Nintendo has had a weird history with in-house sports games. The NES was partially launched with sports games, like Golf, Baseball, 10 Yard Fight, Ice Hockey, etc. A descriptive bunch of titles, setting up a no-nonsense approach for the opening of the new console, and really the new generation of video games. After that, Nintendo sort of held back from making their own sports games, allowing others to get in on the fun.
In the mid-nineties, they picked the “sports game” game back up on the back of a player whose team they happened to own.
And then produced the original NBA Courtside, named Kobe Bryant in NBA Courtside. This game came out in April of 1998, meaning Nintendo decided to name an entire game after a player who had spent one season in the NBA, and didn’t even make the NBA’s All-Rookie team, relegated to the second guard on the all-rookie second team, next to Kerry Kittles and Travis Knight. (If you want to hear me talk forever, ask me about how Kerry Kittles and Kobe Bryant are indirectly responsible for modern college basketball) They could’ve picked someone from the all-rookie teams, like Antoine Walker, Marcus Camby, or Matt Maloney and tried to run with that. Nintendo got really, really lucky that they just happened to pick up the best shooting guard of the next fifteen years to be the youngest athlete ever to endorse a game. By the way here’s 18 year old Kobe hanging out with Trevor Knight and Derek Fisher in 1997. It would’ve been really interesting if this core of three rookies could’ve been the core that brought the Lakers to a championship finally.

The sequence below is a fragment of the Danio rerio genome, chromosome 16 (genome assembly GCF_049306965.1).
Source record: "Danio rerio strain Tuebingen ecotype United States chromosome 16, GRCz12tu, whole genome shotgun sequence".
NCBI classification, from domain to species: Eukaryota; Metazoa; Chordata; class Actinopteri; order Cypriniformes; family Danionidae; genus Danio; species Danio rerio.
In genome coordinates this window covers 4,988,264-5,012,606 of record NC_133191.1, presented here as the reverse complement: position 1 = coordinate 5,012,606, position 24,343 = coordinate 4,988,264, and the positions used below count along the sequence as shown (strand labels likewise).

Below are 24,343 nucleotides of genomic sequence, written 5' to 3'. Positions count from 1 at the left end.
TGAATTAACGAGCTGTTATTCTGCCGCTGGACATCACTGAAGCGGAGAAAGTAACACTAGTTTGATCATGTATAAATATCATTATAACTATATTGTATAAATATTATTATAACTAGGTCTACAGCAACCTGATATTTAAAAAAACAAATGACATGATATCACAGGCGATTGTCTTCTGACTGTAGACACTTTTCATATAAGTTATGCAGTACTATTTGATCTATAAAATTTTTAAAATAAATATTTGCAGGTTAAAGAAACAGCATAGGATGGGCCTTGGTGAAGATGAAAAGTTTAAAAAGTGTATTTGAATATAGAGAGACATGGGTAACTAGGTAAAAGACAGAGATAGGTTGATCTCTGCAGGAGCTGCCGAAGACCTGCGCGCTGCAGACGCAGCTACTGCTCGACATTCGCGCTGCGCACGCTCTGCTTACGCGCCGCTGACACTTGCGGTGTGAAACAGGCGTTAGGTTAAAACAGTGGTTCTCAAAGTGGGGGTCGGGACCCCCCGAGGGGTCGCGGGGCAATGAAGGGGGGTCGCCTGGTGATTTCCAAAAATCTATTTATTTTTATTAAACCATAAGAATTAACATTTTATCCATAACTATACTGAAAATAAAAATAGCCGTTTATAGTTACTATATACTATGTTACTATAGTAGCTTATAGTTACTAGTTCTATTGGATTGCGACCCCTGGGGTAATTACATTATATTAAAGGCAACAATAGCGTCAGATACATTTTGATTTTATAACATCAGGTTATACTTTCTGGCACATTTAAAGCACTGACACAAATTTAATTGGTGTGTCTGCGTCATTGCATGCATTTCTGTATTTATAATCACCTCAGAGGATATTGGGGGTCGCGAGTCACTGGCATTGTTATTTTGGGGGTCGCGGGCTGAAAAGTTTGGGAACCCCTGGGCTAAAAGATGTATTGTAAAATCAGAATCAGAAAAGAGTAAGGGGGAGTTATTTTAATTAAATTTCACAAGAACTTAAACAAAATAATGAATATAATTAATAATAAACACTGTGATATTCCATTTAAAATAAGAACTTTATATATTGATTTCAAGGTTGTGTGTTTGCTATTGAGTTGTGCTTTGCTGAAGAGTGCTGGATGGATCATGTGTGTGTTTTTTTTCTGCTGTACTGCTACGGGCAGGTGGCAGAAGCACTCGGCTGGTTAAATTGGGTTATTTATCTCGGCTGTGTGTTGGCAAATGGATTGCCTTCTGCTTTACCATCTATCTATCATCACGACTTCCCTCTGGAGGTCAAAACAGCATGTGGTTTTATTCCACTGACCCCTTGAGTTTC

Anyway, after Courtside 2002, Nintendo stuck to using its own licensed characters in sports games, probably figuring out that the cost of the NBAPA wasn’t worth what they would get back. By 2006, Nintendo had shifted all the way back to where it started in sports games with Wii Sports. Back to good old, non-descript Baseball, Tennis, and Golf (and bowling and boxing too). In fact, some of the holes in NES Golf were reused in Wii Sports.
Courtside 2002 is by no means the high point for Nintendo’s sporting ventures, but that’s less a fault of Courtside 2002 and more the fault of the high quality of most other Nintendo sports games.